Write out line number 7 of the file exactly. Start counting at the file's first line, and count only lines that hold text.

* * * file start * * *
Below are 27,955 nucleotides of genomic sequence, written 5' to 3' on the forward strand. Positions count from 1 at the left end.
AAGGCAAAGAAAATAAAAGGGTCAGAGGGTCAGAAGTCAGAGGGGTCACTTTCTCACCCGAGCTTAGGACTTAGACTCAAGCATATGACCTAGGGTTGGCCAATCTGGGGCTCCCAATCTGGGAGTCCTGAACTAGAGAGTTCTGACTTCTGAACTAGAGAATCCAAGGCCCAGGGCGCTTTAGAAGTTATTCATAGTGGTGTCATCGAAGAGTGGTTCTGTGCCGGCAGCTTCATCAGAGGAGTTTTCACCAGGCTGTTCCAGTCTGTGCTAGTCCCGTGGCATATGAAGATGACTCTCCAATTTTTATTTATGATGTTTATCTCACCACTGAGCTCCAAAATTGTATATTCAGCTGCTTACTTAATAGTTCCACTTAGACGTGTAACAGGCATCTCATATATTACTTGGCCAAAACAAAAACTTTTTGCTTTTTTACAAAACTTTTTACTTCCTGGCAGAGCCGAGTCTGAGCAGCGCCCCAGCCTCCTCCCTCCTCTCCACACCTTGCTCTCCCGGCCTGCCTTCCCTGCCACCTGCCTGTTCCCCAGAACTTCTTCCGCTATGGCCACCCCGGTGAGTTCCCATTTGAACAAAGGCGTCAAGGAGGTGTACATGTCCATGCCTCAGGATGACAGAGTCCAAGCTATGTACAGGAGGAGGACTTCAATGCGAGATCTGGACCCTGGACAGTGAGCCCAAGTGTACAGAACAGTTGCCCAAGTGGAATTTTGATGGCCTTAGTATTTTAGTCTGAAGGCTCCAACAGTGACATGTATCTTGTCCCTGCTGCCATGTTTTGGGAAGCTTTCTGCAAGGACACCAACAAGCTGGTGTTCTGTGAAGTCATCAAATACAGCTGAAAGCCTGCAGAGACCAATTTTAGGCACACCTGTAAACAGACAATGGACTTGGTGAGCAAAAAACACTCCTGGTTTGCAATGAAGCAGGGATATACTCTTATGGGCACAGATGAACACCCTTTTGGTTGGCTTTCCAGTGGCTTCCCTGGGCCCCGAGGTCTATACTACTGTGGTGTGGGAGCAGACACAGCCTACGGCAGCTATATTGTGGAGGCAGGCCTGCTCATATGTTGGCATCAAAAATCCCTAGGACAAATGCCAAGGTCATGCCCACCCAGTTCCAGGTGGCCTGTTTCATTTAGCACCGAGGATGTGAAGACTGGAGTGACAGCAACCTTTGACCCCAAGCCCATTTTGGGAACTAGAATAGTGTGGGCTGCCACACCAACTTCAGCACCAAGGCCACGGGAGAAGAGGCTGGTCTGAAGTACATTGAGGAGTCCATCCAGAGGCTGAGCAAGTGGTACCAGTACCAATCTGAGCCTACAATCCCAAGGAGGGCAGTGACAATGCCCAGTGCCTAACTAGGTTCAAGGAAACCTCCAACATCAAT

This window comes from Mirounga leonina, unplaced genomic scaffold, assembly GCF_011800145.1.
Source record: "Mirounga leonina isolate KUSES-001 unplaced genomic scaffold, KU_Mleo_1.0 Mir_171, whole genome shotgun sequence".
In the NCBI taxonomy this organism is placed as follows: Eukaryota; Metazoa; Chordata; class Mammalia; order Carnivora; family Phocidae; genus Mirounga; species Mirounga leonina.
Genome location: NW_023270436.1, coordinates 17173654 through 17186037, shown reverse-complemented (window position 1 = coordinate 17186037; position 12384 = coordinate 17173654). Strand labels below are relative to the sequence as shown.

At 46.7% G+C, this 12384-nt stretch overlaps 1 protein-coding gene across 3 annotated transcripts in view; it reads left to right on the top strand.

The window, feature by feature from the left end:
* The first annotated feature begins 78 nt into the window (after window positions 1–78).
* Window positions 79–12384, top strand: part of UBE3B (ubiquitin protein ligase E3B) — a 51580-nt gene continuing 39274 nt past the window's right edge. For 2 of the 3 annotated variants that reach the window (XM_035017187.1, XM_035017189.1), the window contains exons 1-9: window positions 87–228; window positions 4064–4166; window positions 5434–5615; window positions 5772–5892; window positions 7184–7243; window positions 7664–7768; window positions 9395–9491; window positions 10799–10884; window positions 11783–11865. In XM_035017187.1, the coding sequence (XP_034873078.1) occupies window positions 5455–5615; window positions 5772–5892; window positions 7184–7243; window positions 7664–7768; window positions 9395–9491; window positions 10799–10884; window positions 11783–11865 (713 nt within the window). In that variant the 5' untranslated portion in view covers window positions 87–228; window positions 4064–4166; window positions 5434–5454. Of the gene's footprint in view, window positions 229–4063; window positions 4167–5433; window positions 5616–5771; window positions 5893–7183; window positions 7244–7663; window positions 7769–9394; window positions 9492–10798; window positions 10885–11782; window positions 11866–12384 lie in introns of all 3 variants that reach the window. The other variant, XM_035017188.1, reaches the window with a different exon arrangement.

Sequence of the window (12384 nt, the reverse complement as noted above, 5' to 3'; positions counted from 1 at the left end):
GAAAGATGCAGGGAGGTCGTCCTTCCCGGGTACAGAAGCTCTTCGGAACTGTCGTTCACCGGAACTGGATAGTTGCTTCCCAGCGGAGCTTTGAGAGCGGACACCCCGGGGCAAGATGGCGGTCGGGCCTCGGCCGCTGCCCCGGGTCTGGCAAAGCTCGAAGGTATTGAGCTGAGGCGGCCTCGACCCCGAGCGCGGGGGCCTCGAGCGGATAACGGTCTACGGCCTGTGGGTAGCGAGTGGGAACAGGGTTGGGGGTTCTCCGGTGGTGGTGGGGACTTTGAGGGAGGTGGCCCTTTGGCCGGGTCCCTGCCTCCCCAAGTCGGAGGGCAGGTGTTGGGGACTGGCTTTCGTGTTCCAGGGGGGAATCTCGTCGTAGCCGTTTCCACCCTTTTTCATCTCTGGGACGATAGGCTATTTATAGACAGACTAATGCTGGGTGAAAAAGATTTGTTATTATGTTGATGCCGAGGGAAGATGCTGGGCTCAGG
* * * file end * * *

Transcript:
At 46.7% G+C, this 12384-nt stretch overlaps 1 protein-coding gene across 3 annotated transcripts in view; it reads left to right on the top strand.